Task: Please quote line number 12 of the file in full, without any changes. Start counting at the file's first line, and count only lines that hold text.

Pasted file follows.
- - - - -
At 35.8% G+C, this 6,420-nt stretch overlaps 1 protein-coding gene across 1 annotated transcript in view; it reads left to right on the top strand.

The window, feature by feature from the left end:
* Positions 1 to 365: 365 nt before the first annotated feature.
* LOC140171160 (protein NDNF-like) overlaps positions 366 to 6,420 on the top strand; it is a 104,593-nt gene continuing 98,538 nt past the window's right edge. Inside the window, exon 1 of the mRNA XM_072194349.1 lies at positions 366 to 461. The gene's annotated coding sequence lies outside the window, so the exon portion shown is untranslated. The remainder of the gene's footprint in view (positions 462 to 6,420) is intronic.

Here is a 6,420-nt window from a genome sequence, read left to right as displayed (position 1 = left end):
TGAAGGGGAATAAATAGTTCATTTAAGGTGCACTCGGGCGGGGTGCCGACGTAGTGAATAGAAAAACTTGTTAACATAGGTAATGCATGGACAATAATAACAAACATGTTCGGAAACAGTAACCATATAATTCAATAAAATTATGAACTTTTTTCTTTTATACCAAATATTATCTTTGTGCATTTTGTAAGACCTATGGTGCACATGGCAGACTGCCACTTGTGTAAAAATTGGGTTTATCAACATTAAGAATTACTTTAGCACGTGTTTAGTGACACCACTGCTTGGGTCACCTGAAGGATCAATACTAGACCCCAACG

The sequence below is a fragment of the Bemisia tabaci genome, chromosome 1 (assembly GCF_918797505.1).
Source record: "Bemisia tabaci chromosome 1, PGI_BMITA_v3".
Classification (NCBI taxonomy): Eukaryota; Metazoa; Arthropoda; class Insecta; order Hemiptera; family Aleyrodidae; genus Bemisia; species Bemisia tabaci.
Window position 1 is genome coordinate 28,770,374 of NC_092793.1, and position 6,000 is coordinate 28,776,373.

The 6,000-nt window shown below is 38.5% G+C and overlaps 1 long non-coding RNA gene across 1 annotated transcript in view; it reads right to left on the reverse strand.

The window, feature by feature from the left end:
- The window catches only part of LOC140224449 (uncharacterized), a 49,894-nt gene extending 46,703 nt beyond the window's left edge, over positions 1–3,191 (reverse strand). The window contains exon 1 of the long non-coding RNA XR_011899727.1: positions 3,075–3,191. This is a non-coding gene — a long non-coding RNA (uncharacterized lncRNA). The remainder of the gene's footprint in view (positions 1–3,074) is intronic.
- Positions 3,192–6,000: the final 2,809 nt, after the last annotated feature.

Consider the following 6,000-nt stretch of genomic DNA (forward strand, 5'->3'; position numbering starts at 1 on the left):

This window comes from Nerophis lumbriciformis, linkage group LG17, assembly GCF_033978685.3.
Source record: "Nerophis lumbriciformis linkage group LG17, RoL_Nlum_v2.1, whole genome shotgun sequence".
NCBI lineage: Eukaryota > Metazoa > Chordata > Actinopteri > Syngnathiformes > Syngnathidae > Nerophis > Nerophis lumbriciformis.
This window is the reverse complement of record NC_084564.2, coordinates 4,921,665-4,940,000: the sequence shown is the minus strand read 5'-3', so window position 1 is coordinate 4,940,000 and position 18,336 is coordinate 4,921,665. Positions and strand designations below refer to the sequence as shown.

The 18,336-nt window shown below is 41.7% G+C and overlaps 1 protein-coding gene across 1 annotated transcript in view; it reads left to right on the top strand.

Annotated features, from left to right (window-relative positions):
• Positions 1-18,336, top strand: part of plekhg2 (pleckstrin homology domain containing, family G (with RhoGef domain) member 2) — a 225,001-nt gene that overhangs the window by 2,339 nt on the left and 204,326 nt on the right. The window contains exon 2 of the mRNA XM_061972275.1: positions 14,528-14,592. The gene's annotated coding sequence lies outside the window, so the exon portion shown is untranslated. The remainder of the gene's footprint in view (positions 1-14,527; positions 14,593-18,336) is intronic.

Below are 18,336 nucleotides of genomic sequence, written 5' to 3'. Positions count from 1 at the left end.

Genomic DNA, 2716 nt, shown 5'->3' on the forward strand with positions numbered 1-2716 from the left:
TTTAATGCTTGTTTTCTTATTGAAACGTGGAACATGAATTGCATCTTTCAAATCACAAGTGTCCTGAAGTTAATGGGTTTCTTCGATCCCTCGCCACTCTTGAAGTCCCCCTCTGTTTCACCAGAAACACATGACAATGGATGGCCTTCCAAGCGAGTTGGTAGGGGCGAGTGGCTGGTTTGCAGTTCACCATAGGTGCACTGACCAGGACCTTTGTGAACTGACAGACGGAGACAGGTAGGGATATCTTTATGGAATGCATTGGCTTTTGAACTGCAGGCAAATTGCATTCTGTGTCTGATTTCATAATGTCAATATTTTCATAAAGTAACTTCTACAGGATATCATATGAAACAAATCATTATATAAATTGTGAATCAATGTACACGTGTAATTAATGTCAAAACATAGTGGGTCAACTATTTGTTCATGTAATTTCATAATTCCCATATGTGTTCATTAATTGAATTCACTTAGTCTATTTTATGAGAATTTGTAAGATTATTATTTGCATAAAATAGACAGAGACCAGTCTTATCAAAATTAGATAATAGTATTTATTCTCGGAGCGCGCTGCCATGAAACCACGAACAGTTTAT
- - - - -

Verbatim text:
The window, feature by feature from the left end: